© Golubovy

3. Car-free Sundays in all cities

During the 1973 oil crisis, countries like Switzerland and West Germany introduced car-free Sundays as a way to limit the use of oil. The concept is still in use in Tokyo, Brussels, Edinburgh and other cities across the world.

Sundays without cars could lead to around 380 kb/d of fuel.

4. Making public transport cheaper, encouraging more walking and cycling

Another key point, linked to reducing air pollution alongside fuel use, is that Governments should make public transport cheaper – while encouraging more walking and cycling. This transition would result in cleaner air, reduced noise pollution and improved road safety.

Part of this move could be rolling out better incentives for the purchase of electric bikes, especially in cities that have larger distance journeys within them. Right now, Belgium, France and Italy give their residents some money to buy a bicycle, to encourage micro-mobility.

This change would save around 330 kb/d of fuel.

5. Alternate private car access to roads in large cities

In a more novel suggestion, the IAE say that restricting private cars’ use of roads to those with even number-plates some weekdays and to those with odd-numbered plates on other weekdays, really works to reduce fuel.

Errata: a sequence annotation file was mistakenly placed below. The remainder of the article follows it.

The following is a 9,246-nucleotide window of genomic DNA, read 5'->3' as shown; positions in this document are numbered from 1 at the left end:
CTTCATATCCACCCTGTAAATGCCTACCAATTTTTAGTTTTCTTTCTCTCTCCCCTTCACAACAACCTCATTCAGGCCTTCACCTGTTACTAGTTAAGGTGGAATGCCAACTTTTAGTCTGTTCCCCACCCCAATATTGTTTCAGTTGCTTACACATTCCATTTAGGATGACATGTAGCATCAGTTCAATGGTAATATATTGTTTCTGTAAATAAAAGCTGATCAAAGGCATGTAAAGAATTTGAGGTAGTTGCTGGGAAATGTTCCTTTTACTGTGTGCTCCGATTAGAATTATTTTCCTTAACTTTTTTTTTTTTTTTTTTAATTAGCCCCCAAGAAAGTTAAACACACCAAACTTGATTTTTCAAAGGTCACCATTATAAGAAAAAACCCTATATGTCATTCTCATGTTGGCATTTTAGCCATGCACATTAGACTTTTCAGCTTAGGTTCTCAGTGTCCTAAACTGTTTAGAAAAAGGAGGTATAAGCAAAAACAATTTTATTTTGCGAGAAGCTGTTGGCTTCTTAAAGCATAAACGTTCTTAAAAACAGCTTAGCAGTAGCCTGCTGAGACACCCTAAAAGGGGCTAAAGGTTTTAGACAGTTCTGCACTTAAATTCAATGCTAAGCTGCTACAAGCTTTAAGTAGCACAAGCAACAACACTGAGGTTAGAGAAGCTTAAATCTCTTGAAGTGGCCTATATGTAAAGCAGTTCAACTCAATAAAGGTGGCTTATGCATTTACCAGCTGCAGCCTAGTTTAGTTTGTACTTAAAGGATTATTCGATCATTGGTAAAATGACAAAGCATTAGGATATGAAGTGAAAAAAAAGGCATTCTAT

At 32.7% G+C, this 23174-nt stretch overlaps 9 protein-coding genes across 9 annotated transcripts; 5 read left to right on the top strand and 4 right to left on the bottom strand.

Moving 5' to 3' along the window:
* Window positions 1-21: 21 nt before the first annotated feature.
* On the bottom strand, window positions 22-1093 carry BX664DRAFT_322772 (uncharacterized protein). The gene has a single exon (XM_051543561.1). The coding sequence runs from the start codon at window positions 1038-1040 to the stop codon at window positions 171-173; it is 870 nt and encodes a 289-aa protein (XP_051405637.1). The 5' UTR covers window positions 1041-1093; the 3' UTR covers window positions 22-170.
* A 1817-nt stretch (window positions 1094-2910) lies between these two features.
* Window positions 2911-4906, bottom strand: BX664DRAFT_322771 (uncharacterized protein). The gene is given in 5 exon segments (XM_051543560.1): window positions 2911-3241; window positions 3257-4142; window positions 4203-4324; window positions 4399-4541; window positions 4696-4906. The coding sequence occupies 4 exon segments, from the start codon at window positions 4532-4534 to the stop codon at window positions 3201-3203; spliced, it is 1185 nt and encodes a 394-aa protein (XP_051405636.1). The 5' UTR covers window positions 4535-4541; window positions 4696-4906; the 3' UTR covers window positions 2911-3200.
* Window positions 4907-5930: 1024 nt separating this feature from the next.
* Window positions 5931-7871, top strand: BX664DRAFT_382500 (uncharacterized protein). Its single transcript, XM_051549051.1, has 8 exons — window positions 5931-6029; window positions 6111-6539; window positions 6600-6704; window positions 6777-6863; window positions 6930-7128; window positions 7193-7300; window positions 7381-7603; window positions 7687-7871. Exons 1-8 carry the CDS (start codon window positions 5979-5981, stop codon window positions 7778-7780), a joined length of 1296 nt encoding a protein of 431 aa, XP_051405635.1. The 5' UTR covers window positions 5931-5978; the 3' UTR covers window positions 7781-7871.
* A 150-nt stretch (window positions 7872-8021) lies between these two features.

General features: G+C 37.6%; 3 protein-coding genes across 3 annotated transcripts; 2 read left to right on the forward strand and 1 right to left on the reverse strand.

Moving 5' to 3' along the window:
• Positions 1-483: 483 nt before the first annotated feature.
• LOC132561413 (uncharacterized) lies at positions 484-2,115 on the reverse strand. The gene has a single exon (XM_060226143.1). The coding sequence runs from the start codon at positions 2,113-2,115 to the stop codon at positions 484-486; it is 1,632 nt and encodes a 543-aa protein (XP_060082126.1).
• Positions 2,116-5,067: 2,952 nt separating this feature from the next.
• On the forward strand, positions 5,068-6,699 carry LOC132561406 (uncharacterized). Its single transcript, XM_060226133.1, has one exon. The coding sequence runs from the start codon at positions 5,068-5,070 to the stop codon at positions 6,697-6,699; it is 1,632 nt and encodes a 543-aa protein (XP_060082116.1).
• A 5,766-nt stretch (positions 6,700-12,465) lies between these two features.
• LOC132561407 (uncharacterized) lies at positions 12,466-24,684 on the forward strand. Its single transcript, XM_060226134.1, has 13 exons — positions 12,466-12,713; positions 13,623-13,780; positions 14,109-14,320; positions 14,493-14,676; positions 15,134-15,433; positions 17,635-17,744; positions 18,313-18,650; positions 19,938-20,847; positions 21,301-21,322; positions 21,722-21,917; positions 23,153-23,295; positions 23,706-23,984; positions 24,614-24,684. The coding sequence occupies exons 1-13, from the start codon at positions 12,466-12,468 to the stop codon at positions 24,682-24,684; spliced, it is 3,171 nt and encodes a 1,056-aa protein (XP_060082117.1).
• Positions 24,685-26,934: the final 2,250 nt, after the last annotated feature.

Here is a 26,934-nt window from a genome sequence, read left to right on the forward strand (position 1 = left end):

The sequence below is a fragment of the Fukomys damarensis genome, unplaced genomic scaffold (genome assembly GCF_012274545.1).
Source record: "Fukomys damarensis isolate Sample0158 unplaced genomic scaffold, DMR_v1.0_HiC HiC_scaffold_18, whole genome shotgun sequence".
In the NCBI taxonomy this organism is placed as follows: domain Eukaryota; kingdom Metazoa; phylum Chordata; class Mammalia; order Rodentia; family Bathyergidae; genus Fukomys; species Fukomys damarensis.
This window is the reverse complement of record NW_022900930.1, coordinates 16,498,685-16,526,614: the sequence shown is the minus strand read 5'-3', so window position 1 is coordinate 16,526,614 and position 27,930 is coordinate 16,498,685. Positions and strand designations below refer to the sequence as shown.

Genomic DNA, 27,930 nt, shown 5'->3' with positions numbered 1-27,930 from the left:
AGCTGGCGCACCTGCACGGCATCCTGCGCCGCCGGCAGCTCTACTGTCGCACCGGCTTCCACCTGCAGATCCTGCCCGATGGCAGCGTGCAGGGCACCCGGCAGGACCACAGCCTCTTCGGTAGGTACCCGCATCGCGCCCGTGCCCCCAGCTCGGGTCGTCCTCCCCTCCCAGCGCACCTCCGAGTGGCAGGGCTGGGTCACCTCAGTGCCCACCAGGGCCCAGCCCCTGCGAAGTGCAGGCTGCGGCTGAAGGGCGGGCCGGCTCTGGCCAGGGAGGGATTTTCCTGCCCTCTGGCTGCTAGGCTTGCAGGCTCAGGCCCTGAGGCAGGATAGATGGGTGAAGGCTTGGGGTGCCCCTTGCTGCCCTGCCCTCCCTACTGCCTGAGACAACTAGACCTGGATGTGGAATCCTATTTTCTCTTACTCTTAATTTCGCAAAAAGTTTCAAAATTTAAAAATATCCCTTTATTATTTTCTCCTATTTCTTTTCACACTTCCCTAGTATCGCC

This is a measure used during the first oil shock, when the Italian government substituted car-free Sundays with an odd/even number plate policy. Since the 1980s, similar schemes have been deployed to fight the immediate impact of climate change – including in Athens, Madrid, Paris, Milan and Mexico City.

This would save around 210 kb/d in large cities that have good public transport options.

6. Increase car sharing and adopt practices to reduce fuel use

Non-urban car trips are responsible for over 4 million barrels a day of oil use in advanced economies, which is a significant chunk of fossil fuel. The use of car-pools is a well-known measure, but enforcement and a change of even car maintenance, could result in individual vehicles using less fossil fuel. The IAE further find that air conditioning in cars is responsible for 4% to 10% of total fuel consumption in advanced economies,

This could save around 470 kb/d of fuel.

7. Promote efficient driving for freight trucks and delivery of goods

Trucks are huge consumers of diesel, but essential for getting things transported across the globe. Measures that would work to stop them using as much fuel in the next four months, includes improving logistics, reducing empty travelling and optimising vehicle loads.

global oil demand, fossil fuel
© Korn Vitthayanukarun

The use of digital tech, such as Artificial Intelligence, can help to streamline this process of making things more efficient.

If successfully implemented, this would save around 230 kb/d of fuel.

8. Using high-speed and night trains instead of planes where possible